Person:
Chowdhury, Sadia Afroze

Global Practice on Health, Nutrition and Population, The World Bank
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Fields of Specialization
Maternal health, Child health, Nutrition, Health systems
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Global Practice on Health, Nutrition and Population, The World Bank
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Last updated: January 31, 2023
Biography
Dr. Sadia A Chowdhury is currently an independent expert on women and children's health and nutrition and health systems strengthening for the same. As part of the World Bank, she led the World Bank's support for the health systems strengthening projects and population projects in several states of India as also for the National Reproductive and Child Health program. As the organizational lead for Sexual, Reproductive Health including Maternal and Child Health in the Human Development Presidency of the World Bank, she led the development of the World Bank's Reproductive Health Action Plan (2010-2015). Following this she has been the Executive Director of the BRAC Institute of Global Health (BIGH), an institute under BRAC University in Bangladesh.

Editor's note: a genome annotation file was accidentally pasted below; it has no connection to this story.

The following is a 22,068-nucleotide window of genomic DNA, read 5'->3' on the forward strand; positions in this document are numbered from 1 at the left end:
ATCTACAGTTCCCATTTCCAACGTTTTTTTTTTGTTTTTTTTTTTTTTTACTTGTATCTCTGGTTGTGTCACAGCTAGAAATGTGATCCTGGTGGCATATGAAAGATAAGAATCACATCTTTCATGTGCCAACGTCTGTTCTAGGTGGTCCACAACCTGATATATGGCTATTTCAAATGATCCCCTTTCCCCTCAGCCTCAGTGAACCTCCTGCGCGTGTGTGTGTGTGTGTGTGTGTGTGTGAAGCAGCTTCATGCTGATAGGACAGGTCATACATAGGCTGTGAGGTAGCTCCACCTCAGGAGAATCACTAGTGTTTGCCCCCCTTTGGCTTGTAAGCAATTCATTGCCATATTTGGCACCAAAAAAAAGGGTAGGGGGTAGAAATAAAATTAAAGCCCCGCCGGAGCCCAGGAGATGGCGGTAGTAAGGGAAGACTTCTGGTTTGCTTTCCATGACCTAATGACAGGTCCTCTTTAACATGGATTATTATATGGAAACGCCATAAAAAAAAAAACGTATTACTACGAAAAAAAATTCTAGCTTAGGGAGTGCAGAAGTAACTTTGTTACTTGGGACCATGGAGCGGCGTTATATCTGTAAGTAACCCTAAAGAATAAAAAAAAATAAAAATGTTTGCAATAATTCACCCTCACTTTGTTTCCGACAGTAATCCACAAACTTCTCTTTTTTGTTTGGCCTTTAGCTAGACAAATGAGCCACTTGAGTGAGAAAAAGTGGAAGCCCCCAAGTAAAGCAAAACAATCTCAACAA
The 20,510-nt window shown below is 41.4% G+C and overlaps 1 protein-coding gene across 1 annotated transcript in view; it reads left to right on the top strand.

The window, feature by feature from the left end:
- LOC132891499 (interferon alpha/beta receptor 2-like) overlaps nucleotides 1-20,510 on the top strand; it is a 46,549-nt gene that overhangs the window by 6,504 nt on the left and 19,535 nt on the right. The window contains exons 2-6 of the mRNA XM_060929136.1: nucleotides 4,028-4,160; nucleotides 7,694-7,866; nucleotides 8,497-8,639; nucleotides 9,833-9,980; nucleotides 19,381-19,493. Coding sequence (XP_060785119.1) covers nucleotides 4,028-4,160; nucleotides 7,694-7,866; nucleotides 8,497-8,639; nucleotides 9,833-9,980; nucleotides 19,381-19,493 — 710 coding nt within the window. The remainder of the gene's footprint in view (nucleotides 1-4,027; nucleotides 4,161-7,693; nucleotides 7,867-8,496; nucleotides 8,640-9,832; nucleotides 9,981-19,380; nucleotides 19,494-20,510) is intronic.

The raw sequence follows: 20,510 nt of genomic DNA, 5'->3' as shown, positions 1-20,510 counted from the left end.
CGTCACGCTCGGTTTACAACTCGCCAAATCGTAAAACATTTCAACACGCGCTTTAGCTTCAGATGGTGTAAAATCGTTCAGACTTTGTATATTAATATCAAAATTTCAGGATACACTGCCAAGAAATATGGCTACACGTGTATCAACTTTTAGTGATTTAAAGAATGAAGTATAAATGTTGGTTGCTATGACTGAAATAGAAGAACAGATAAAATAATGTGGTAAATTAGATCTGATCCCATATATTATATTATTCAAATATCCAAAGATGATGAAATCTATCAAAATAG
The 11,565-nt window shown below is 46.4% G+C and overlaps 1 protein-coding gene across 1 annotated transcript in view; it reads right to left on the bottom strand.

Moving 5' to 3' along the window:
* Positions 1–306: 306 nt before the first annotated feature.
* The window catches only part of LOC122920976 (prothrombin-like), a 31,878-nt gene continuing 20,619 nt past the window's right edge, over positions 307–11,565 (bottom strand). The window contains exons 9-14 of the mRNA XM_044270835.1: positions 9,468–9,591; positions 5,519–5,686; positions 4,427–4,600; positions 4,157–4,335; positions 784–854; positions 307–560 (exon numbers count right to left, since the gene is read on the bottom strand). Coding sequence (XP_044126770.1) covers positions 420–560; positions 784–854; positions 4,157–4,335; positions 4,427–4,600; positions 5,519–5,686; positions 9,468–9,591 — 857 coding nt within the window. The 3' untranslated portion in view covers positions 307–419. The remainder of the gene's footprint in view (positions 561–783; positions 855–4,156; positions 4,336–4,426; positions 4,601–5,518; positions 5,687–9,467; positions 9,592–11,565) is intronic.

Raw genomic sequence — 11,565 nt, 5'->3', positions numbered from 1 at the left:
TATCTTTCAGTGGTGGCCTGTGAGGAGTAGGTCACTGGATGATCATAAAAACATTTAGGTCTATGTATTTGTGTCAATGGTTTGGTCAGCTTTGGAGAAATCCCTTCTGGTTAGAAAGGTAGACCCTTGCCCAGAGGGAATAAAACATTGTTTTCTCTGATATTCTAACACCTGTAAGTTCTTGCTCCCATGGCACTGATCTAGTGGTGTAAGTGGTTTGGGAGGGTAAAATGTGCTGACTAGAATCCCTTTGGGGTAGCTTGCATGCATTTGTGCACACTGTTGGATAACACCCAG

Citations 142 Scopus

Publication Search Results

Now showing 1 - 1 of 1
  • Publication
    Economics and Ethics of Results-Based Financing for Family Planning : Evidence and Policy Implications
    (World Bank, Washington, DC, 2013-12) Chowdhury, Sadia; Schmidt, Harald; Barroy, Helene; Bishai, David; Halpern, Scott
    This paper was developed for World Bank task team leaders (TTLs) and teams designing results-based financing (RBF) programs in family planning (FP). It explores the rationale for introducing such incentives based on insights from classical and behavioral economics, to respond to supply- and demand-side barriers to using FP services. To help the reader understand why incentivizing FP requires specific attention in RBF, the evolution of incentives in vertical FP programs introduced from the 1950s to the early 1990s and the ethical concerns raised in these programs are described. RBF programs after the 1990s were also studied to understand the ways FP is currently incentivized. The paper also touches on the effects of the incentive programs for FP as described in the literature. Finally, it examines ethical concerns related to FP incentives that should be considered during the design, implementation, and evaluation of programs and provides a conceptual framework that can be of use for task teams in the decision making process for FP in RBF programs. It should be noted that the paper is concerned exclusively with developing a framework that can help design ethical programs to address the unmet need for FP.